I don’t fry. I definitely don’t deep-fry. But once a year I whip out my large pot and my huge Costco-size bottle of oil and throw my health-conscious cooking ways out the window to indulge in some greasy, deep-fried deliciousness. Deep-frying has a stigma of being artery-clogging, fat-inducing danger. The reality is that fat is good for you if it’s the right kind, done right, and eaten in moderation. Deep-frying at home gives you more leverage to ensure it’s done properly with the best ingredients and the least absorption. So don’t be afraid to fry at least once a year and indulge in some deep-fried Chanukah treats.
How much oil. Use at least 1½ to 2 quarts or more of oil to deep fry. The more oil you use, the better—so your food is not overcrowded and does not absorb too much. You can reuse the strained oil for more deep-frying or sautéing and stir-frying if you store it in an airtight container in the fridge.
What kind. Using olive oil is fine if you make sure to keep the oil temperature around 350°. Olive oil’s smoking point is at 375°, so you can use it for a healthier oil option. Save the more expensive extra-virgin olive oil for salad dressings and finishing dishes. Other oils that can be used are peanut, canola, and grapeseed oil, which have a more neutral flavor. Controlling which oil you use will make your dishes healthier than commercially fried foods that use vegetable, soy, or corn oils.
Variations. If done properly, deep-frying actually results in less-greasy food than pan-frying. The goal is to achieve a crispy exterior and just fully cooked interior that has not absorbed the oil. The deep-frying process actually seals the food in a crunchy, protective package. You can fry things directly, like a french fry or a falafel ball; with a light coating of flour or cornmeal; in a batter, like tempura; or a flour, egg, and breadcrumb treatment. Choose the appropriate process depending on what food you’re frying.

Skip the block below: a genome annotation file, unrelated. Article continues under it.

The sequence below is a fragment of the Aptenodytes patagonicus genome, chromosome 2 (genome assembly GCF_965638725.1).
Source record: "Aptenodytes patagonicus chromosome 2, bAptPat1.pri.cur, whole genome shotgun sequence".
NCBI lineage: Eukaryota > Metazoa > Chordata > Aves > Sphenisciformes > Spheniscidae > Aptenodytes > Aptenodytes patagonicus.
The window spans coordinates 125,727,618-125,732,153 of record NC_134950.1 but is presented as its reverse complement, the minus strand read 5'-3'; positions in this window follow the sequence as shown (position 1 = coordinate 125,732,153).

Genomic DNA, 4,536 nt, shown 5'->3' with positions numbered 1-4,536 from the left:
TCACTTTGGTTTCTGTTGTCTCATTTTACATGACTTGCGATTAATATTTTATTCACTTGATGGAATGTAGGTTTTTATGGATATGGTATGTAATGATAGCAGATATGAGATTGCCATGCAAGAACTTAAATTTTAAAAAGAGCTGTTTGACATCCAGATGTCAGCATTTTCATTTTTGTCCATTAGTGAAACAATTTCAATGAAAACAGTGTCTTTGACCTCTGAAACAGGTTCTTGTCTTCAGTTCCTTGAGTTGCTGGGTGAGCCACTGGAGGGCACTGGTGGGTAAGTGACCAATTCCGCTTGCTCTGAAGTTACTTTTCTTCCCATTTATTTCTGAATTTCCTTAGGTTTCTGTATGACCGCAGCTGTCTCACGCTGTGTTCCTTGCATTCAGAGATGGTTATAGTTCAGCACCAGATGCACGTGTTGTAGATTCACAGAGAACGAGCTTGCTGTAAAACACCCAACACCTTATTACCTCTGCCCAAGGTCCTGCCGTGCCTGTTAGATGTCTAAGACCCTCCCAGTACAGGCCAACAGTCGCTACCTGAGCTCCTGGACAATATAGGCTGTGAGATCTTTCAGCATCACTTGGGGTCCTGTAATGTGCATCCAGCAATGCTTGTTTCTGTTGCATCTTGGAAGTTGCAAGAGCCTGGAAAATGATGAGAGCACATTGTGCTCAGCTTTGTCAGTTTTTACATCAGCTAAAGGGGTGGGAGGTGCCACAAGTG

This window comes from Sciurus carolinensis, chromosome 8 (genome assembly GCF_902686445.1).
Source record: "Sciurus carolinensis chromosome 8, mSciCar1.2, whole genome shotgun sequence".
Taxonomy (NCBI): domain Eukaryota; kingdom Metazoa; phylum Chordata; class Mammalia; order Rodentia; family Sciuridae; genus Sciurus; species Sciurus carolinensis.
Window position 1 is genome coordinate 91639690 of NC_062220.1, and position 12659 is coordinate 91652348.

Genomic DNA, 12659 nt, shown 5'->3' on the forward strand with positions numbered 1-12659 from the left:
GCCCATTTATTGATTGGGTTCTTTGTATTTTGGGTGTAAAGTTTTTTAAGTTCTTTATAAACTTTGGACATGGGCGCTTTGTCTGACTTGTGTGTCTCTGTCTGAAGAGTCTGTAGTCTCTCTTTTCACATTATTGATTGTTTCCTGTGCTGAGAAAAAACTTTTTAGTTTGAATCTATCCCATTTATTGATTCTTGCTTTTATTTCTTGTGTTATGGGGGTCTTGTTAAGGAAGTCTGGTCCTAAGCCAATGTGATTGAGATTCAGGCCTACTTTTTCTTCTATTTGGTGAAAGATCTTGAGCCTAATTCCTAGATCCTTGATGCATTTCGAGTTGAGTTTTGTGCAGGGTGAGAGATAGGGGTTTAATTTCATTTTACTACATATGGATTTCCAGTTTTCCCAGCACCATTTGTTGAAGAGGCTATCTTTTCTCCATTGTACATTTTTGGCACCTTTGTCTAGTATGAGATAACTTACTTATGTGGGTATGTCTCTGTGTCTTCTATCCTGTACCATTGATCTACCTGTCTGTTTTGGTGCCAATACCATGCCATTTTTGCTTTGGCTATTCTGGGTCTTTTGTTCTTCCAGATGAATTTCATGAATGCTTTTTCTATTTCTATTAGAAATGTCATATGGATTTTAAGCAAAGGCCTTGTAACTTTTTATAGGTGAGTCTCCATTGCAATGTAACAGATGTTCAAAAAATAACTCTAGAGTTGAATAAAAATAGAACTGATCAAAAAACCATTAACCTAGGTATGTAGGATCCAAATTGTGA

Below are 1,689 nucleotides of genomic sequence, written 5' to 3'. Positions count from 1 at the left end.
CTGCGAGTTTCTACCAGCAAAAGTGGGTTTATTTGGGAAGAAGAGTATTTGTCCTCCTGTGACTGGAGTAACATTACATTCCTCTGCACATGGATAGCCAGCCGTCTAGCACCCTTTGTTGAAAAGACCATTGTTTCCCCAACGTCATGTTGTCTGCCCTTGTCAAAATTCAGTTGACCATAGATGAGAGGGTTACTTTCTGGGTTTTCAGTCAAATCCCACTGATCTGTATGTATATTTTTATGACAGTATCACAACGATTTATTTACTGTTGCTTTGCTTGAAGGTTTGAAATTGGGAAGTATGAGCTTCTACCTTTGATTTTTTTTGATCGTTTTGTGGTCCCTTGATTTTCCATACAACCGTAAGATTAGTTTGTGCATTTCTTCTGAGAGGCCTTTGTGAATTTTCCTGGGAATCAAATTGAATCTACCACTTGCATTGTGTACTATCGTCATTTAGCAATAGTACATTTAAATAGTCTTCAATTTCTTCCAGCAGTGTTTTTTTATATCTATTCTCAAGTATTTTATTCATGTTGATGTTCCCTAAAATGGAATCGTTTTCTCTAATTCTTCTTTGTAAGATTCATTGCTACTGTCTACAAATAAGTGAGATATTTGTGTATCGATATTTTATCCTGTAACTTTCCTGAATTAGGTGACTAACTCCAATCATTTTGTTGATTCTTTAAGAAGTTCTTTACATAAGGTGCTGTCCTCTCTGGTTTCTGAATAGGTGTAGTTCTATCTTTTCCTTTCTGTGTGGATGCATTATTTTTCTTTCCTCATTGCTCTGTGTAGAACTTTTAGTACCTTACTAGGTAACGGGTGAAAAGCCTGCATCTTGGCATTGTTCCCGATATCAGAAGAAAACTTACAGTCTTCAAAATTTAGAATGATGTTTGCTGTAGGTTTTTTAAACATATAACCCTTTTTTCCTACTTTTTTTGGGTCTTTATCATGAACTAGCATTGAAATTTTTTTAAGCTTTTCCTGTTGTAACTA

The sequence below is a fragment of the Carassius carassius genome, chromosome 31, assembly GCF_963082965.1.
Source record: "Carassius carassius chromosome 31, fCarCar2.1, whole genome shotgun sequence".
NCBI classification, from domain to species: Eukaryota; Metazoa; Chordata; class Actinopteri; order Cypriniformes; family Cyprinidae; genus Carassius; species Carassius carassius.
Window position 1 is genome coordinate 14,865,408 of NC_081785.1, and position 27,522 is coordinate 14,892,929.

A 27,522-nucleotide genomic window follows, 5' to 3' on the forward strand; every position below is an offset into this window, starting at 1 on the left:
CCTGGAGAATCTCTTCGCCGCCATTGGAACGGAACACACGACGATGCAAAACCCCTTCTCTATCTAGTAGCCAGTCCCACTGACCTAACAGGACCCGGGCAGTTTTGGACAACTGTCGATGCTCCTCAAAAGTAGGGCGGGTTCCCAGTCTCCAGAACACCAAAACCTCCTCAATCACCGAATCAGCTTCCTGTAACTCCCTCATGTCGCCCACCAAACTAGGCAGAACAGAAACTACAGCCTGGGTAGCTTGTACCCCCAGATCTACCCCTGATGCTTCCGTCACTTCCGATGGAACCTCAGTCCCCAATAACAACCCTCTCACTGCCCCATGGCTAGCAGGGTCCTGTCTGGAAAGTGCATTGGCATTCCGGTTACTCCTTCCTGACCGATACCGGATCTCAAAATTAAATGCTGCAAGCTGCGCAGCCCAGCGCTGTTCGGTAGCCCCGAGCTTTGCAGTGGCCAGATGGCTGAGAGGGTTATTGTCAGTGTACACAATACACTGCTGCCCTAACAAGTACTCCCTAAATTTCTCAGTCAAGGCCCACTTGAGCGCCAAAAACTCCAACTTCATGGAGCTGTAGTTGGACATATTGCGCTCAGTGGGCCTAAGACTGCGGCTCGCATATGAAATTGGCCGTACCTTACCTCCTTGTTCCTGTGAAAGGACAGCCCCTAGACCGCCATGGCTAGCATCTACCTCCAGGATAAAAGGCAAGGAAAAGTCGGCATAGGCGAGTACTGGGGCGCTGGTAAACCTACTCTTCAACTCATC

Process. Place oil in a deep heavy pot and heat over medium-high heat to a temperature of 350°–365°F. Use a thermometer to ensure correct temperature or drop a pinch of flour in the oil to see if it sizzles but does not burn up right away. When you drop the food inside, it should first sink and then immediately rise to the top. If it doesn’t rise, the oil is not hot enough, and if it doesn’t sink, the oil is too hot. Fry food in batches, being careful not to overcrowd or the temperature will drop. Turn food over to achieve even browning on both sides. Remove with a slotted spoon and drain on paper towels. v
Churros With Nutella Dip
1 cup water
2 Tbsp. sugar
½ stick butter
1 cup flour
2 tsp. vanilla extract
3 cups canola oil for frying
¾ cup Nutella (hazelnut–chocolate spread)
¼ cup heavy cream
½ cup confectioners’ sugar
Place water, sugar, and butter in a saucepan. Bring to a boil. Reduce heat and add flour, whisking quickly until a ball is formed. Remove from heat and add eggs one at a time. Mix in vanilla extract. Let dough cool before transferring to pastry bag with large star tip or a large Ziploc bag with one corner snipped off.
Heat oil in large heavy pot until very hot but not smoking. Squeeze dough 4 inches long into the oil in batches. Fry churros 2–3 minutes on each side until dough puffs up and turns golden brown.
Remove churros from oil onto tray lined with parchment paper and let cool. Warm Nutella and heavy cream in microwave for 2 minutes until Nutella is melted. Mix to combine. Place confectioners’ sugar in shallow dish. Roll churros in confectioners’ sugar and serve with Nutella dip.
Want to learn how to cook delicious gourmet meals right in your own kitchen? Take one-on-one cooking lessons or give a gift to an aspiring cook that you know. For more information, contact Take Home Chef personal chef services by calling 516-508-3663, writing to elke@TakeHomeChef.net, or visiting www.TakeHomeChef.net.